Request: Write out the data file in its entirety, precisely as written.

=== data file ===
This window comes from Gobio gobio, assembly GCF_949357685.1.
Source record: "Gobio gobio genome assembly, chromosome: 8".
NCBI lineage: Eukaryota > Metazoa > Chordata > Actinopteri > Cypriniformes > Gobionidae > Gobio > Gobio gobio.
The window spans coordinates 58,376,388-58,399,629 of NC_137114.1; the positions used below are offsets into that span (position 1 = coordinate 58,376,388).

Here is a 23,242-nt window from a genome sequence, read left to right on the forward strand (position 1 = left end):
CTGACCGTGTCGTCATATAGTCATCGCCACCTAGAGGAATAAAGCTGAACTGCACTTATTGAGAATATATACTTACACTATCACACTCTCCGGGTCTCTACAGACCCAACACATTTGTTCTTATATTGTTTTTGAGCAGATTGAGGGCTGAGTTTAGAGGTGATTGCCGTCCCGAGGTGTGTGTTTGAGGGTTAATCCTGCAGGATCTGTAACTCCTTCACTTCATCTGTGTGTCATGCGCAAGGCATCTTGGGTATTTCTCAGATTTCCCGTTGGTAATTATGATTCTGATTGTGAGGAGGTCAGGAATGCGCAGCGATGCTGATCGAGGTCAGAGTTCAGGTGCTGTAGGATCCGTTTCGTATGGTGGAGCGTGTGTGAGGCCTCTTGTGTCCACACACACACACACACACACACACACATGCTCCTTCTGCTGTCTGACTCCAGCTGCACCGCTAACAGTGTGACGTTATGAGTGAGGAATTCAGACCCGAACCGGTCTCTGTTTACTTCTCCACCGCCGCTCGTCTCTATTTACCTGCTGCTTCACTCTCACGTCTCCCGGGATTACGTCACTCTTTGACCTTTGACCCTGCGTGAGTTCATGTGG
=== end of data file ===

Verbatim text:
This window comes from Gobio gobio, assembly GCF_949357685.1.
Source record: "Gobio gobio genome assembly, chromosome: 8".
NCBI lineage: Eukaryota > Metazoa > Chordata > Actinopteri > Cypriniformes > Gobionidae > Gobio > Gobio gobio.
The window spans coordinates 58,376,388-58,399,629 of NC_137114.1; the positions used below are offsets into that span (position 1 = coordinate 58,376,388).

Here is a 23,242-nt window from a genome sequence, read left to right on the forward strand (position 1 = left end):
CTGACCGTGTCGTCATATAGTCATCGCCACCTAGAGGAATAAAGCTGAACTGCACTTATTGAGAATATATACTTACACTATCACACTCTCCGGGTCTCTACAGACCCAACACATTTGTTCTTATATTGTTTTTGAGCAGATTGAGGGCTGAGTTTAGAGGTGATTGCCGTCCCGAGGTGTGTGTTTGAGGGTTAATCCTGCAGGATCTGTAACTCCTTCACTTCATCTGTGTGTCATGCGCAAGGCATCTTGGGTATTTCTCAGATTTCCCGTTGGTAATTATGATTCTGATTGTGAGGAGGTCAGGAATGCGCAGCGATGCTGATCGAGGTCAGAGTTCAGGTGCTGTAGGATCCGTTTCGTATGGTGGAGCGTGTGTGAGGCCTCTTGTGTCCACACACACACACACACACACACACACATGCTCCTTCTGCTGTCTGACTCCAGCTGCACCGCTAACAGTGTGACGTTATGAGTGAGGAATTCAGACCCGAACCGGTCTCTGTTTACTTCTCCACCGCCGCTCGTCTCTATTTACCTGCTGCTTCACTCTCACGTCTCCCGGGATTACGTCACTCTTTGACCTTTGACCCTGCGTGAGTTCATGTGG